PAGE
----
67-year-old Sivaraman who retired from The Indian Express as a photographer lists three unforgettable events from his career.
One was covering MGR’s death in 1987, another was the assassination of Rajiv Gandhi in 1991.
In between these tumultuous years, he took an iconic photograph that may well have been a turning point in Tamil Nadu politics: a dishevelled Jayalalithaa looking through her torn saree.
On 25 March 1989, Jayalalithaa, the Leader of the Opposition and the first woman in the state to occupy that post, was assaulted in the Tamil Nadu Legislative Assembly. There are differing accounts of what happened that day.
Her close aide Natarajan’s (Sasikala’s husband) house had been raided after a case of cheating was filed against him.
An ‘unidentified messenger’ submitted Jayalalithaa’s letter of resignation to the Speaker M Tamilkudimagan, who accepted it against the rules. Further, the letter was leaked to the press.
A week later, three-time Chief Minister Karunanidhi was about to present the budget (he also held the Finance portfolio) when the Opposition protested the way in which Jayalalithaa had been treated. There are differing reports of what happened next.
The ruckus that followed the accusations in the Assembly went out of control.
Though Jayalalithaa was making her way out of the House surrounded by members of the Opposition who’d formed a human shield around her, DMK Minister Durai Murugan rushed towards her to hit her. Did he pull her saree deliberately or was it accidental? Whatever be the truth, Jayalalithaa’s saree was torn.
Incensed and humiliated, she left the Assembly, vowing that she would come back as the Chief Minister.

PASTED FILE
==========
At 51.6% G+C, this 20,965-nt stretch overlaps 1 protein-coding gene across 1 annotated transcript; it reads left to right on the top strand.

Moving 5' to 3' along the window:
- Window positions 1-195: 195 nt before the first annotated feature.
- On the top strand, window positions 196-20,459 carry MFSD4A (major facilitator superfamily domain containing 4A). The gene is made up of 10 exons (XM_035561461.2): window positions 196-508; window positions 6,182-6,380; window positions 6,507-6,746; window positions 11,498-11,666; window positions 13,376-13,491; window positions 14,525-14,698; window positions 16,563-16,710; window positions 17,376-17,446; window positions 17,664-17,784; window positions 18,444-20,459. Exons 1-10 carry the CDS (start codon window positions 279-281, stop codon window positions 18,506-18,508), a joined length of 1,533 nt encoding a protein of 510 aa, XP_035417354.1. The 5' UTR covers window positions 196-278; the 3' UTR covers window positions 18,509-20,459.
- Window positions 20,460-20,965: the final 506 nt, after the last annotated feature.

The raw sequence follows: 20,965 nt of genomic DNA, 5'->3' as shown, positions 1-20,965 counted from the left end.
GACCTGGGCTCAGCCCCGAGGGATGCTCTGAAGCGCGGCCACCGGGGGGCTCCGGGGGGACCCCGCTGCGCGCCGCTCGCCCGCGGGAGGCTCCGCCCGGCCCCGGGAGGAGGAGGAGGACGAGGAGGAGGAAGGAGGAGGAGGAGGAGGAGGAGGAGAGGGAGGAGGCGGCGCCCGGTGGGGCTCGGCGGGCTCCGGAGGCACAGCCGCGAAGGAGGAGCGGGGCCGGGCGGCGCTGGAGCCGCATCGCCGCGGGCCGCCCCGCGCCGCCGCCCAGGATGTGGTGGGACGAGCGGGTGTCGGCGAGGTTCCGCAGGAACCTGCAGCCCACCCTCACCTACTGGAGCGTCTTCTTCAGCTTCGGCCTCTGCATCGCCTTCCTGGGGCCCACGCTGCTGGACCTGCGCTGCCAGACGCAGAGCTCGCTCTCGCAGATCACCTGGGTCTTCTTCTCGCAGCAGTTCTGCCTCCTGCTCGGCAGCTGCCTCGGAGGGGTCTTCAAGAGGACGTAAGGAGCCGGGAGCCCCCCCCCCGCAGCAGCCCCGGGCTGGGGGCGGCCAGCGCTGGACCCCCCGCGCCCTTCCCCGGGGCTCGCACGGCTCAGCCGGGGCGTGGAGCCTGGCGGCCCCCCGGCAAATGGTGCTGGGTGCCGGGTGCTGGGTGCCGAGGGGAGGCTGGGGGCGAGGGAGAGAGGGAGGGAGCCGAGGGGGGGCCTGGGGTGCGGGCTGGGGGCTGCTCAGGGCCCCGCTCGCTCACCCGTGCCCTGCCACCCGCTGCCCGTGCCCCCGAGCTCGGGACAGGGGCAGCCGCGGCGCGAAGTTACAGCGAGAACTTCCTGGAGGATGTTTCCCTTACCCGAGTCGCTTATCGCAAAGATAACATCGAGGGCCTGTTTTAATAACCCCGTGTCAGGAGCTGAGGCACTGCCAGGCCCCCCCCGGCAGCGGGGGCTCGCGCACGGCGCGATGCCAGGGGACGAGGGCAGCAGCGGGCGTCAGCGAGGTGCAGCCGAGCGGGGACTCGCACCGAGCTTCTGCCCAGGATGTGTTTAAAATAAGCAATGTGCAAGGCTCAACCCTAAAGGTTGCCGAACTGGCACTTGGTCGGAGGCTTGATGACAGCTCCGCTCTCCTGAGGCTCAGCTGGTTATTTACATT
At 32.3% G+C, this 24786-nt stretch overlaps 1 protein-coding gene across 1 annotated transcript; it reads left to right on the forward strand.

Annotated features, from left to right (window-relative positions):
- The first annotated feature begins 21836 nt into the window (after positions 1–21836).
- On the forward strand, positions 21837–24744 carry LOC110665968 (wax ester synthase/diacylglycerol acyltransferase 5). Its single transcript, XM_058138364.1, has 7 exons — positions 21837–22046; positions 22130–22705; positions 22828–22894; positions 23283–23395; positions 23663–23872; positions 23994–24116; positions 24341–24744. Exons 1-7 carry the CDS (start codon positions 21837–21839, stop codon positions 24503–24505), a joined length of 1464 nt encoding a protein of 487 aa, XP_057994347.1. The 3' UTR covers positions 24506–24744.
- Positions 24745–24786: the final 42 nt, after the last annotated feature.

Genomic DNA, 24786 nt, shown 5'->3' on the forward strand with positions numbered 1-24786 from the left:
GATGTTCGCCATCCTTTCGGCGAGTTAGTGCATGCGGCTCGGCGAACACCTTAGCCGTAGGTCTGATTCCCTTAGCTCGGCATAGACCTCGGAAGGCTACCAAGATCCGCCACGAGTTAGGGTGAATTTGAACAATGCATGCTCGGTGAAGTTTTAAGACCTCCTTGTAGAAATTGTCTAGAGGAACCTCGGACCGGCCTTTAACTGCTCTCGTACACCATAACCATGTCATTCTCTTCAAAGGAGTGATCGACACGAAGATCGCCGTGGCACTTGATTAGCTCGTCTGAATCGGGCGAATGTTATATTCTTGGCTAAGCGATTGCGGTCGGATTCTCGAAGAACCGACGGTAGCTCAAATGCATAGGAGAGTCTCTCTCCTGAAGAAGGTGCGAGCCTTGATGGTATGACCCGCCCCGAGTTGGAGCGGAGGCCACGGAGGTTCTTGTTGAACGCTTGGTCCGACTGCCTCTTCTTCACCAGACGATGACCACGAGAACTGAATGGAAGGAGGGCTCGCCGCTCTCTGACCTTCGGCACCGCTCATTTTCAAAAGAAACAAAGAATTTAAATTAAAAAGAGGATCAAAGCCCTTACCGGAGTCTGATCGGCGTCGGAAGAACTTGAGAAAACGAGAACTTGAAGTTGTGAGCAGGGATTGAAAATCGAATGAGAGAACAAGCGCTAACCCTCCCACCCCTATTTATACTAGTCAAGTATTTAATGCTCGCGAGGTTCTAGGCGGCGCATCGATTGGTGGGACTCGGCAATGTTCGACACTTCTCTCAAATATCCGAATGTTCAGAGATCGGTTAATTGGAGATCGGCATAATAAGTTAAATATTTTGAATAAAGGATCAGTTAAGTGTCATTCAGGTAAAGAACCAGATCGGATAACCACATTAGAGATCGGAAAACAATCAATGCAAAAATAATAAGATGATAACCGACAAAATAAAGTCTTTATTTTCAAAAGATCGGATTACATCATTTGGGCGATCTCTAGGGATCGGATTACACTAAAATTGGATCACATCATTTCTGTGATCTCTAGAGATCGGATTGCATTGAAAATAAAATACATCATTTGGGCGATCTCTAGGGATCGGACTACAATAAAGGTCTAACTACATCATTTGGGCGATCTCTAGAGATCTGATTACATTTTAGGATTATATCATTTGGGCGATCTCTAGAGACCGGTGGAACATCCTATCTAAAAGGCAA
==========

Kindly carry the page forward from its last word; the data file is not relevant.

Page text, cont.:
The incident acquired the reverence of myth in the public imagination. And Sivaraman’s dramatic photograph was an image that branded it in the memory of the people.
The Indian Express has the copyright of the picture and it is not available online.
I was quite young then. I went to her house in Poes Garden quite late, after all the photographers had already left. – Sivaraman
Sivaraman was told to wait when he said that he’d come from The Indian Express. A little while later, Jayalalithaa emerged, still dressed in the torn saree.
“Her hair was in disarray,” Sivaraman remembers. “She told me, ‘see what atrocity these people have done!’”
She was not that powerful or imposing then. It was a black and white photo. I framed her looking through the hole in the saree. Then I went back to office.
The next day, the picture would come in the first page of The Indian Express, winning Jayalalithaa sympathy from the people of Tamil Nadu, especially the women voters who identified with her struggle in a male dominated, patriarchal society.
The incident redefined Jayalalithaa: to herself and the public. Sometimes, a picture is worth a thousand words. Sivaraman’s photograph was one such.
(This article was published in an arrangement with The News Minute on 6 December 2016. It is being reposted to mark J Jayalalithaa’s birth anniversary.)